It was probably about 7 years ago that I visited Lily Lake near Estes Park, Colorado. Some of my family were in town visiting. We hadn't planned it - it was just a spur of the moment stop on our way to the Rocky Mountain National Park. My young niece rode on my back part of the time while singing an improvised a song to the clouds above us. It was a really pleasant discovery.
Directly across the road from Lily Lake I saw a sign for the Twin Sisters trail head. And while the memory of that trail has been nagging at the back of my mind ever since, I somehow had never made it back to see what it had to offer. Last Friday I took advantage of a day off work to remedy that.
I didn't know what to expect as far as trail conditions go. There has been some snow this year, but not very much. So I brought my snowshoes, just in case they were necessary. It was pretty windy at the parking lot, but otherwise the weather was nice - temperatures were in the 40s and it was mostly sunny. There was snow on most of the trail, but it was packed down pretty solid in most places. I ended up using the snowshoes part of the time, and the rest of the time, I just hiked.
The first couple of miles of Twin Sisters Trail is much like any other trail through lodgepole pine forest, traversing hillsides and switching back and forth up the mountains. Occasionally the view opens up and you can see Longs Peak to the West.
I wore my snowshoes for the first stretch of the trail, but as I approached treeline, the wind had scoured the snow and there were too many exposed rocks to proceed with them on. So I unbound the snowshoes and strapped them to my backpack.
The wind got progressively worse as I gained elevation. The first pair of fellow hikers I encountered told me that it was even stronger up on top of the mountain. I didn't doubt but that what they said was true. And it was looking like some dark clouds were trying to blow in, but I pressed on anyway, unwilling to turn back without a really good reason.
When I got above treeline, my persistence was rewarded by an amazing view of the Indian Peaks, Estes Lake, and the plains beyond the mountains to the east. But the wind was so strong I was nearly blown - nay, shoved - off the trail several times. It was frequently necessary to crouch down until the gusts subsided enough to continue to the top.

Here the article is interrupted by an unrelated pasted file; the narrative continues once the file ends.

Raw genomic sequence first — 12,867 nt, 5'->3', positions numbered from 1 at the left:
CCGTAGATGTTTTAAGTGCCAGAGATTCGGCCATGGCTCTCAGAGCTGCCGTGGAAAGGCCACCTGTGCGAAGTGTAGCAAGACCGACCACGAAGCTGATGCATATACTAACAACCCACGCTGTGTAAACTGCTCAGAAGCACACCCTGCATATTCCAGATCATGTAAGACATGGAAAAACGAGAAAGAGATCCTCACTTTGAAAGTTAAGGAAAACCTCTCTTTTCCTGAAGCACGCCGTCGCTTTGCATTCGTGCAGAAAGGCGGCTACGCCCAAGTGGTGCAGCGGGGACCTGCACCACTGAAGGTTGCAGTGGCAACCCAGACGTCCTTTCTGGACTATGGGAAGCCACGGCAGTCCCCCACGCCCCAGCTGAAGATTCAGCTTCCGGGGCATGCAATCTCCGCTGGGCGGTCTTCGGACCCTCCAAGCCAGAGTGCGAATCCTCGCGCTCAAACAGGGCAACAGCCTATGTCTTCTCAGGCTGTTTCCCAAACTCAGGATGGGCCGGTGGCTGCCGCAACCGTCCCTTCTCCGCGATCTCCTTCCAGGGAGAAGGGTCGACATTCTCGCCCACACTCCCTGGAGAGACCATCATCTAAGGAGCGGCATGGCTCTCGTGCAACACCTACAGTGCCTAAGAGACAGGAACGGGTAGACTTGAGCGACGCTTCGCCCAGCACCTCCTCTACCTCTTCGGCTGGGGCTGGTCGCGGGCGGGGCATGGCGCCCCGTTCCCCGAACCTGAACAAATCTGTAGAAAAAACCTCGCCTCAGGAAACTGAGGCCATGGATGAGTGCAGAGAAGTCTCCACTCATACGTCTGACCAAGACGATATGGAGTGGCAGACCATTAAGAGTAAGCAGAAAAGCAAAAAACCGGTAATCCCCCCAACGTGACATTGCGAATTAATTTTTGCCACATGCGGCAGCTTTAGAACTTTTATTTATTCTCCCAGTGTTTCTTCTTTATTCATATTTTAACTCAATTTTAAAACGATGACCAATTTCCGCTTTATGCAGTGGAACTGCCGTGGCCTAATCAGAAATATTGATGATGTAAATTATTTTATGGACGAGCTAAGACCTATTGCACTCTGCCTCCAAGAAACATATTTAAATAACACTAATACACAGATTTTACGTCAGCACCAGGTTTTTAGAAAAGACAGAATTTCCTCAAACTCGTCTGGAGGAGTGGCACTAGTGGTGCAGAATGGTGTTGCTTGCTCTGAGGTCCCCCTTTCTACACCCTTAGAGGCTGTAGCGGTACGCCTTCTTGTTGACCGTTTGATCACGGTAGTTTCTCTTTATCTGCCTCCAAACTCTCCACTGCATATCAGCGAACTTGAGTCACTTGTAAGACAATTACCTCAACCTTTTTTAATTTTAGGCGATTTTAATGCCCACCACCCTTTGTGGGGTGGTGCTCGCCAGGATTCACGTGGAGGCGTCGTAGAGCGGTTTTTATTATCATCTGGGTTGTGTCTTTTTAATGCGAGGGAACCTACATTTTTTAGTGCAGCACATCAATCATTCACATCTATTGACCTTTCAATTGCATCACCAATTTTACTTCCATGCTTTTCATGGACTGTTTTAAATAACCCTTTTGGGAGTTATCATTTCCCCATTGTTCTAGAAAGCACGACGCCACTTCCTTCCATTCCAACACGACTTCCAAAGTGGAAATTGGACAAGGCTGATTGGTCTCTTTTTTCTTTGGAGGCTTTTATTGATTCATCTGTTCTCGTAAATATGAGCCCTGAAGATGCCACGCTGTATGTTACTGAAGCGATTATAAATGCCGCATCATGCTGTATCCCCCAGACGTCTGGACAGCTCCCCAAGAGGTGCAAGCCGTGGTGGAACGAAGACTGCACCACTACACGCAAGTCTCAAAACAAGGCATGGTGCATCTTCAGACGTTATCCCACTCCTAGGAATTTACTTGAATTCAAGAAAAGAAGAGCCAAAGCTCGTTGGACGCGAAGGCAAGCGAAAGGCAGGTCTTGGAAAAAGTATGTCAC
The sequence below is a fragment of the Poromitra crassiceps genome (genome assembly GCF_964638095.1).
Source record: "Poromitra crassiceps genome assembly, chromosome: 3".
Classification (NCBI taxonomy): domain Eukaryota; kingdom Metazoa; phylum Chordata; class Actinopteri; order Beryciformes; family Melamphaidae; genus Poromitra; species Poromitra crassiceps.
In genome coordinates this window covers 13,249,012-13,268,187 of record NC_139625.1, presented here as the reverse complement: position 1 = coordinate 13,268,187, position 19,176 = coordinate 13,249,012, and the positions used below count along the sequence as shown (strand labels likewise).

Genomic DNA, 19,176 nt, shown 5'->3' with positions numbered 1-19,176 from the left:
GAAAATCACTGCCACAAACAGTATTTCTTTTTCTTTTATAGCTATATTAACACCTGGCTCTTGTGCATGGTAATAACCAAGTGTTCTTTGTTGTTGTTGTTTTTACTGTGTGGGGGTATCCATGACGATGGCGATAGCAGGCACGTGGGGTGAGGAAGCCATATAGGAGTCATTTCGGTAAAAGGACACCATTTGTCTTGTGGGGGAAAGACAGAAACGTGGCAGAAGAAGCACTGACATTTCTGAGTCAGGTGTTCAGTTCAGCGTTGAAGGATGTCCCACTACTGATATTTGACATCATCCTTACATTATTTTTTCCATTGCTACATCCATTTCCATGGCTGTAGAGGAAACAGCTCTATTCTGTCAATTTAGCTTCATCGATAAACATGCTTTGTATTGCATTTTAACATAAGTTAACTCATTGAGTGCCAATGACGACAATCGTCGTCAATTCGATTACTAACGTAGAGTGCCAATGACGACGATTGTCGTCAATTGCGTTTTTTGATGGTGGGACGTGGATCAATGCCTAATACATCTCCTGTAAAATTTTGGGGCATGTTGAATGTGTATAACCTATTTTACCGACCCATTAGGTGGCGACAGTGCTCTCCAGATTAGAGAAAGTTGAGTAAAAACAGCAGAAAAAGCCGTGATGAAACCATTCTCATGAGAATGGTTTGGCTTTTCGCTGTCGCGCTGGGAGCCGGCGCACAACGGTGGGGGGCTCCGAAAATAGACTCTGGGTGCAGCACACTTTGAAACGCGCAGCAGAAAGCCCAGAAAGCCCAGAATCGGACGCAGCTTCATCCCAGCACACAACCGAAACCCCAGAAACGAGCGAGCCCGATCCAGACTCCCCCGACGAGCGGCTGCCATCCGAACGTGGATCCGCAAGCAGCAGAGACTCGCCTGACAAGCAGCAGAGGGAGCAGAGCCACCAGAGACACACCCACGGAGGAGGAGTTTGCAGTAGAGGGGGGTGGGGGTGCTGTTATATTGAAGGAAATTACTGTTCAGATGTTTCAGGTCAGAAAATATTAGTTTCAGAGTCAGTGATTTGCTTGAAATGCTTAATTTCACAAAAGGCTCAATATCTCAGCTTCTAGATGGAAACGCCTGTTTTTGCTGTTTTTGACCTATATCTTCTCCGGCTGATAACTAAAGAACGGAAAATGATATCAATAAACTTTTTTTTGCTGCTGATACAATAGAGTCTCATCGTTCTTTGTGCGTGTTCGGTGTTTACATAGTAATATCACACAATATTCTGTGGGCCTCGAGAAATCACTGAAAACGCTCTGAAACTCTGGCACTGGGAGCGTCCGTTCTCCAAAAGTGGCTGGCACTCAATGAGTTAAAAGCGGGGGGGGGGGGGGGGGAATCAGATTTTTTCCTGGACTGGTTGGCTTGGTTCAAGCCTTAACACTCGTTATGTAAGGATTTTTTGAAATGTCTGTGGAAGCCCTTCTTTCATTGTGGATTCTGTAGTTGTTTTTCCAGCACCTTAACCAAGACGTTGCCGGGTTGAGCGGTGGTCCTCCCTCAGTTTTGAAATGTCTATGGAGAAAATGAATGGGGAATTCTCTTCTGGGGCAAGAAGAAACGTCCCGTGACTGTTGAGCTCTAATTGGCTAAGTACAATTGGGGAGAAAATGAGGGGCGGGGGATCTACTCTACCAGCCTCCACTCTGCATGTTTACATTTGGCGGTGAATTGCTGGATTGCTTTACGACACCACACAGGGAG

On my way up the trail, I thought of little more than the physical effort required to make it up the mountain. It was, after all, my first strenuous hike in ages, and at a higher elevation than I've been accustomed to lately. But on the way back down, the going was much easier, which afforded me the ability to let my thoughts wander. These kinds of moments of solitude are what the outdoors are all about for me.
One curious thought that came into my mind was that This - going out alone into nature to physically exert myself - is something that I have to do. Something that is as essential to my life as an artist's need to create, a scholar's need to learn, or a child's need to play. I've spent much time since then pondering what it means, exactly. Maybe it's strictly aesthetic. Maybe it's just playing, in my kinda-grown-up way. Maybe it's a way of recovering some piece of identity that is buried under other obligations when I'm at home or work. I don't know.
What I do know is that I need more of it. And maybe in time it will become more clear to me why it's so necessary. And hopefully I can pass on its importance to my kids. The beautiful things in this world will endure only so long as there are people around who love them and are willing to make them a priority in life.
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